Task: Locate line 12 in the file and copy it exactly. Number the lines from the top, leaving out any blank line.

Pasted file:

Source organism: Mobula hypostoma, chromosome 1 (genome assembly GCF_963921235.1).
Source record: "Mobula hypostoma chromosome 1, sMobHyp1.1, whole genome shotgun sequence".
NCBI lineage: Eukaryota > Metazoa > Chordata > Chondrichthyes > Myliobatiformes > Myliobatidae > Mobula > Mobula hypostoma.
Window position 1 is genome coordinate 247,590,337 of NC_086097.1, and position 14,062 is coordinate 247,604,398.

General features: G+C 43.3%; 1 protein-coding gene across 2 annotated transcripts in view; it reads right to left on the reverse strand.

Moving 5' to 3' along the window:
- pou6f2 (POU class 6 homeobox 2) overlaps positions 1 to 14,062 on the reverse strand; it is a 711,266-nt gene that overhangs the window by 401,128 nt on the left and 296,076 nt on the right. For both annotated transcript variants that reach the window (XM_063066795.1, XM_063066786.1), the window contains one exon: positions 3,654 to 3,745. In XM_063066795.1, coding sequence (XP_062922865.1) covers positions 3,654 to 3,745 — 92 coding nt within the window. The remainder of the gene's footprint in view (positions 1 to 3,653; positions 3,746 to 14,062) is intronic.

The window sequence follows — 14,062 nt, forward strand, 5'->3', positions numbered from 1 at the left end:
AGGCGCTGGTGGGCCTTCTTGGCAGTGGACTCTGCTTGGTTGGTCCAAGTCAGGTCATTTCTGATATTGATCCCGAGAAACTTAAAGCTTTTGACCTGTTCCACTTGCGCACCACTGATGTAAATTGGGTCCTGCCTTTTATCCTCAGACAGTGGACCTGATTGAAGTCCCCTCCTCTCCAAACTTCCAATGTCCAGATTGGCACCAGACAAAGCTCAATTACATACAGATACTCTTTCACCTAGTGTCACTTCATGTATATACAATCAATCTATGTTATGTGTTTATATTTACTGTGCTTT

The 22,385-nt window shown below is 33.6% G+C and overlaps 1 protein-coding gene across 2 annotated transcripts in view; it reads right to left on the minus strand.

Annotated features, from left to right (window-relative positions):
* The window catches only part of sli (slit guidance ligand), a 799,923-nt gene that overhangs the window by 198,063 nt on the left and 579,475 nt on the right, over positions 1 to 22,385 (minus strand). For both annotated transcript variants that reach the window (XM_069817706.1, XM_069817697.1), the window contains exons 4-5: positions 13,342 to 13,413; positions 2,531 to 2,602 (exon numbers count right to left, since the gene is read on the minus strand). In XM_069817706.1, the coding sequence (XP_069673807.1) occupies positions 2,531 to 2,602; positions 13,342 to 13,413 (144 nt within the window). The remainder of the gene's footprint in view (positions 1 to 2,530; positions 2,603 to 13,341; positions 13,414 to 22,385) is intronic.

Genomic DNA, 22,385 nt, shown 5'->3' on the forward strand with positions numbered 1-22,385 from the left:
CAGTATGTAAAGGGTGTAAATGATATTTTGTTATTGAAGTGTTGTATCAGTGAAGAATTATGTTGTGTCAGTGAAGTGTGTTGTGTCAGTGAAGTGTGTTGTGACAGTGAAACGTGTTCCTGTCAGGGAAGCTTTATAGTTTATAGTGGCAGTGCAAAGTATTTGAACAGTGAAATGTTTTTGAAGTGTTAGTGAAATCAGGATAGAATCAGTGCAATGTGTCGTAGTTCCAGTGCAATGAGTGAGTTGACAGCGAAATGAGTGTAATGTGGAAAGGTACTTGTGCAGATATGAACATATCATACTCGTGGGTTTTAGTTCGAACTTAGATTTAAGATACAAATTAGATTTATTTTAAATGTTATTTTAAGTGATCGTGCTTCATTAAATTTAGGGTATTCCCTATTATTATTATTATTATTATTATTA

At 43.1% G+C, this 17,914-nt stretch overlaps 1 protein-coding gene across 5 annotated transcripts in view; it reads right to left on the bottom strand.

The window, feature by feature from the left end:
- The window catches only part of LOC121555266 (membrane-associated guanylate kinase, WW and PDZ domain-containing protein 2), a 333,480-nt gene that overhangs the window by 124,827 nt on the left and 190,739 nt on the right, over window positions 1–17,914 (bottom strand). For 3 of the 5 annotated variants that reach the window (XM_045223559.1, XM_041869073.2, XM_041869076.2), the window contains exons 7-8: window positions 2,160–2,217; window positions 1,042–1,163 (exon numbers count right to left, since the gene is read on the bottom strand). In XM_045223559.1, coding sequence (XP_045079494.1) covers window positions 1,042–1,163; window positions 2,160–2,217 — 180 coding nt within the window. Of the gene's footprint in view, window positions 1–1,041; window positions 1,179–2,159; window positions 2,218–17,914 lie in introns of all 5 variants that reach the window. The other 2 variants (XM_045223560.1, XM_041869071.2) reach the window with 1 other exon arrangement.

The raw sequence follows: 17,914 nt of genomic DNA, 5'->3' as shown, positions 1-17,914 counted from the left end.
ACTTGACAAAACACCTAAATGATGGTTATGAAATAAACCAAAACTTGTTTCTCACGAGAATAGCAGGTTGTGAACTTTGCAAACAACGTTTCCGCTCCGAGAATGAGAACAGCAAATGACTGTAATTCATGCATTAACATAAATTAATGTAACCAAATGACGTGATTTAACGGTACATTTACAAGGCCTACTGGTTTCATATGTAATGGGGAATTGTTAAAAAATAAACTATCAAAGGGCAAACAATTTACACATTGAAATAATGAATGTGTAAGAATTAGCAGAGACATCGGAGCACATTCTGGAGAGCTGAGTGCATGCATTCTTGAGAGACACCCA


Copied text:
* The window catches only part of sli (slit guidance ligand), a 799,923-nt gene that overhangs the window by 198,063 nt on the left and 579,475 nt on the right, over positions 1 to 22,385 (minus strand). For both annotated transcript variants that reach the window (XM_069817706.1, XM_069817697.1), the window contains exons 4-5: positions 13,342 to 13,413; positions 2,531 to 2,602 (exon numbers count right to left, since the gene is read on the minus strand). In XM_069817706.1, the coding sequence (XP_069673807.1) occupies positions 2,531 to 2,602; positions 13,342 to 13,413 (144 nt within the window). The remainder of the gene's footprint in view (positions 1 to 2,530; positions 2,603 to 13,341; positions 13,414 to 22,385) is intronic.